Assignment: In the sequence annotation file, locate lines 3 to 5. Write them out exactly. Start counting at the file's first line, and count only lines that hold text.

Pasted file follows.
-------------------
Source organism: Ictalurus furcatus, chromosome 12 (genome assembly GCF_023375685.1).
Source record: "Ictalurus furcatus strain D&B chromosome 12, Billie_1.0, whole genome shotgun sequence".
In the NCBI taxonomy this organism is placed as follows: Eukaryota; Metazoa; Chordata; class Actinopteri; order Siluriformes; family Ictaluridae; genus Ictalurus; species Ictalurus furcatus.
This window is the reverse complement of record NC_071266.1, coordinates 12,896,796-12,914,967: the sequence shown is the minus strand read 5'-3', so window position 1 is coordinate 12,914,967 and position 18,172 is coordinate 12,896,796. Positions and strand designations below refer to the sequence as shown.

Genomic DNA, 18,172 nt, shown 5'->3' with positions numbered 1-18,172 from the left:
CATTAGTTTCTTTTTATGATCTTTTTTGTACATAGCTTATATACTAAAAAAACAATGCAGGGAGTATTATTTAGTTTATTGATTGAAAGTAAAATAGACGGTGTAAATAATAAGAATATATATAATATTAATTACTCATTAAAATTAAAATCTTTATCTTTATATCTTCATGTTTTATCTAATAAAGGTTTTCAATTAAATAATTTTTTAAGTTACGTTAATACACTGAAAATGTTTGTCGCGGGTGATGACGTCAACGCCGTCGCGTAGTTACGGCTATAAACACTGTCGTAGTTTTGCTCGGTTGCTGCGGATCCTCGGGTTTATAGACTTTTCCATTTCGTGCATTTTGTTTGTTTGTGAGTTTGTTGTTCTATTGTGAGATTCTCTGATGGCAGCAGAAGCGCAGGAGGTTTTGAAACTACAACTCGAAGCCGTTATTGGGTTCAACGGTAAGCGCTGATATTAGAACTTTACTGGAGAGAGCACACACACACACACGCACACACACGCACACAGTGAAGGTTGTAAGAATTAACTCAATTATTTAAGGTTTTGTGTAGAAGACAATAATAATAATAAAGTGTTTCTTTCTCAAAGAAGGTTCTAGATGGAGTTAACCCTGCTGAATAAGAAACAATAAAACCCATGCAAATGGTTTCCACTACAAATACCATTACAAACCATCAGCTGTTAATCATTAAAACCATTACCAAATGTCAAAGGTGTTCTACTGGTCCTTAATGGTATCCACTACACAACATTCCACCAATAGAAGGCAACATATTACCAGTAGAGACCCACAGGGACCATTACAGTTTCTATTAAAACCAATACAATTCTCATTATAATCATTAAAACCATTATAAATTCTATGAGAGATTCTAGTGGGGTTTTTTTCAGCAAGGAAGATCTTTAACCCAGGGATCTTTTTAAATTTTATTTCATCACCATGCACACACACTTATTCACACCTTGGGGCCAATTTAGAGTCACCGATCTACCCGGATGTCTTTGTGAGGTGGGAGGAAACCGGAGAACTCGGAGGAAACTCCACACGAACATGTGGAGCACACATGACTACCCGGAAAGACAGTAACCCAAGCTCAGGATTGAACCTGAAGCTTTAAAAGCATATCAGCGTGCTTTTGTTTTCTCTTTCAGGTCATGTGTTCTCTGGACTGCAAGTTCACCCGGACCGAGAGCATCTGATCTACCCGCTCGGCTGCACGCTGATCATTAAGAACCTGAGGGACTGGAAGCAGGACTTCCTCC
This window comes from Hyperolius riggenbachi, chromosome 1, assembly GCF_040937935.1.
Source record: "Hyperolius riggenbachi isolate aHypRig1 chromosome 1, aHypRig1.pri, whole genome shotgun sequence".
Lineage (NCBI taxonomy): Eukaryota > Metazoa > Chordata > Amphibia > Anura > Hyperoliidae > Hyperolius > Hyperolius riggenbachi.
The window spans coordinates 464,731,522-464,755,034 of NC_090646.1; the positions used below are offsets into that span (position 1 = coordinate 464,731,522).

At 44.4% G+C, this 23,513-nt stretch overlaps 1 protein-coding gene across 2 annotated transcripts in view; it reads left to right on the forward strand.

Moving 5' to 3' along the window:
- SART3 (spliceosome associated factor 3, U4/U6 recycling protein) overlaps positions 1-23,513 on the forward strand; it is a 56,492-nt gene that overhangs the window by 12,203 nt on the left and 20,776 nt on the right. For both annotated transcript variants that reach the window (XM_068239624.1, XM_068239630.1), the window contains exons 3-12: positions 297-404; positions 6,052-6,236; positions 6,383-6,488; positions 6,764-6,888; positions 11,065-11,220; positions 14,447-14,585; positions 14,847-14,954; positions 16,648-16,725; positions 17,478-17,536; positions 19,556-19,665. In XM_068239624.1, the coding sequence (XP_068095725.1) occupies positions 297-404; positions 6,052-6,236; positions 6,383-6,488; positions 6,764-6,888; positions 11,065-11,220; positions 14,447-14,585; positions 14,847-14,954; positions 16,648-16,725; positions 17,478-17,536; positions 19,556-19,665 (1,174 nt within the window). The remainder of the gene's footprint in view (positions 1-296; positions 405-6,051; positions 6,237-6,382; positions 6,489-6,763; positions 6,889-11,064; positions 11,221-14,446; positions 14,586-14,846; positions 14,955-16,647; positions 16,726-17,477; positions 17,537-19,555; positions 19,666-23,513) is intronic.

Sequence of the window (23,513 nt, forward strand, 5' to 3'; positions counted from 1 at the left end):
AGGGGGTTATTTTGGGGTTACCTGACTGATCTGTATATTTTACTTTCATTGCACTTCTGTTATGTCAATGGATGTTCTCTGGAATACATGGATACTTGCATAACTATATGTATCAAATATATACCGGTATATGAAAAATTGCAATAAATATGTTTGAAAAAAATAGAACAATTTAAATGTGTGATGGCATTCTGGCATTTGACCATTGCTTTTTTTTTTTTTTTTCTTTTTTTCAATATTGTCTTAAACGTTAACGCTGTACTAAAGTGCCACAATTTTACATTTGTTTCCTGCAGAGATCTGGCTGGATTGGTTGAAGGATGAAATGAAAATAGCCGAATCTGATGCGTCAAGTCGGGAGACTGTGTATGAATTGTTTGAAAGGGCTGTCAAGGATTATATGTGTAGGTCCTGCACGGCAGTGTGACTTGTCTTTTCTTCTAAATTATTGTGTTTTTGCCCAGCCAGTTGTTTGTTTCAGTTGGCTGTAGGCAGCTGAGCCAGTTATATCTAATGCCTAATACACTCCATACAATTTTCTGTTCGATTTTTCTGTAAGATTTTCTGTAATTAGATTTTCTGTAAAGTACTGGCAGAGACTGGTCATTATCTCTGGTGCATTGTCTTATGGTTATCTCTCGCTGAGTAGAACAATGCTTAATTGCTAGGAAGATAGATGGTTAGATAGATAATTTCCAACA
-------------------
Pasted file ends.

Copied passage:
In the NCBI taxonomy this organism is placed as follows: Eukaryota; Metazoa; Chordata; class Actinopteri; order Siluriformes; family Ictaluridae; genus Ictalurus; species Ictalurus furcatus.
This window is the reverse complement of record NC_071266.1, coordinates 12,896,796-12,914,967: the sequence shown is the minus strand read 5'-3', so window position 1 is coordinate 12,914,967 and position 18,172 is coordinate 12,896,796. Positions and strand designations below refer to the sequence as shown.

Genomic DNA, 18,172 nt, shown 5'->3' with positions numbered 1-18,172 from the left: